Fantasy Rugby World Cup

21 September, 2007

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The World Cup is finally underway and the southern hemisphere giants are off to a flying start. New Zealand, Australia and South Africa all posted devastating displays with the promise of more to come, so France and England are looking deep into their squads for much-needed inspiration. South Africa machine Bryan Habana scored four tries after the first round of games but it's his co lleague, Percy Montgomery, who leads the points table with 32 points. Is it time to get rid of some of those Six Nations flops?

Top 20 managers in Round One

1 Alan Jones Kam's Warriors 140

2 Alan Dunn Keswick Krushers 138

3 Adam Fenton Snaggletooths Saviours 133

4 Tom Radbourne The Radiators 131

5 Peter Benson John Hobin's Barmy Army 131

6 Jonathan Coffey The Coffsters 128

7 Tom Weir Boomtime 128

8 Joanna Radbourne Real Zaragroser 128

9 Clive Roberts Help Needed 127

10 Trish Penn The SAC's 125

11 Jonathan Wood Haringey Invitation XV 121

12 Robert James Beefyboys 120

13 Malcolm Willatts Mal's Misfits 120

14 Harry Duberly Pont St 120

15 Keith Mason Brat Pack 118

16 Anthony Fitzgerald Antaine 117

17 Dewald Pretorius Maddison All Stars 116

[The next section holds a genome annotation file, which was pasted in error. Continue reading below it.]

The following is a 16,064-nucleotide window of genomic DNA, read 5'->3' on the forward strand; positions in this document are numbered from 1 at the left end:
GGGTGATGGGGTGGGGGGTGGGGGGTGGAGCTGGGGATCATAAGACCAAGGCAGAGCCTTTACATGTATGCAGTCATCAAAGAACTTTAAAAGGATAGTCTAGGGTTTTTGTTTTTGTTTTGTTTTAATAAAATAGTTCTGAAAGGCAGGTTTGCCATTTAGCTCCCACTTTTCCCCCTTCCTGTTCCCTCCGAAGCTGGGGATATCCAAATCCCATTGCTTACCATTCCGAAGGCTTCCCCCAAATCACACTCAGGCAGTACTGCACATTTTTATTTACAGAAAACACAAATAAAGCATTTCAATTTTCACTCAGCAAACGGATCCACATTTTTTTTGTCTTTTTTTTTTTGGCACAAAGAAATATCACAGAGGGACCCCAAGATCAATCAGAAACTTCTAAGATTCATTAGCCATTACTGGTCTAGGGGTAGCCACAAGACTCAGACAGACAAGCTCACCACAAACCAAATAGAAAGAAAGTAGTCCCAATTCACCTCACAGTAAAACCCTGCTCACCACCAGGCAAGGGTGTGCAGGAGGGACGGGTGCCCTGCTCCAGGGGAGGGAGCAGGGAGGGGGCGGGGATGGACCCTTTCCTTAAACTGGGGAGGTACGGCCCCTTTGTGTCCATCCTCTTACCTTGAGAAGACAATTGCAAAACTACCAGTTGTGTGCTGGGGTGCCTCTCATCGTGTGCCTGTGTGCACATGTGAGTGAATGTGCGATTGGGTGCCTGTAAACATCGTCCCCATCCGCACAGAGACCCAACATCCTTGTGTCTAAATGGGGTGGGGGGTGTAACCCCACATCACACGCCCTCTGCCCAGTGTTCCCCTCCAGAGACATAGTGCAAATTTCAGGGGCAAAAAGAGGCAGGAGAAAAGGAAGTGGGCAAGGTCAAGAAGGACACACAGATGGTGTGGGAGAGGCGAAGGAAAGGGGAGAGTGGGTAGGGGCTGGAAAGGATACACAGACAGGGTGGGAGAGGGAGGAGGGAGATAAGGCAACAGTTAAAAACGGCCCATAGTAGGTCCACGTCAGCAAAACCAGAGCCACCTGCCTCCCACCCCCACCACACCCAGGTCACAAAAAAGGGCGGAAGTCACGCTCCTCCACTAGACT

18 A Thomas Lizzie Street 114

19 Richard Hall Trickiedicksters 113

20 Adrian McCann Dermots Destroyers 112

Manager of the ROUND

Alan Jones has won the first Manager of the Round award

with his team, Kam's Warriors, striding majestically to the top of the leader board with 140 points. This was based on the New World's battering ram performances, with Bryan Habana and Percy Montgomery (SA), Richie McCaw (NZ) and Chris Latham (Aus) ensuring Down Under profited most from weak first game opposition. It's a tale of two Alans at the top, though, as Alan Dunn's Keswick Krushers are within a tap tackle of our leader. Round Two awaits, with the big match

between the abrasive South Africans

and the disorient ed English. Let's see who fronts up.

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Lifting the spirits

I were to sum up alcohol sales over Christmas 2017 in one word, it would be “gin”. At Nielsen, we define the Christmas period as the 12 weeks to December 30 and in that time gin sales were £199.4 million, which means they increased by £55.4 million compared with Christmas 2016. There’s no sign the bubble is about to burst either. Growth at Christmas 2016 was £22.4 million, so gin has increased its value growth nearly two-and-a-half times in a year. The spirit added more value to
total a

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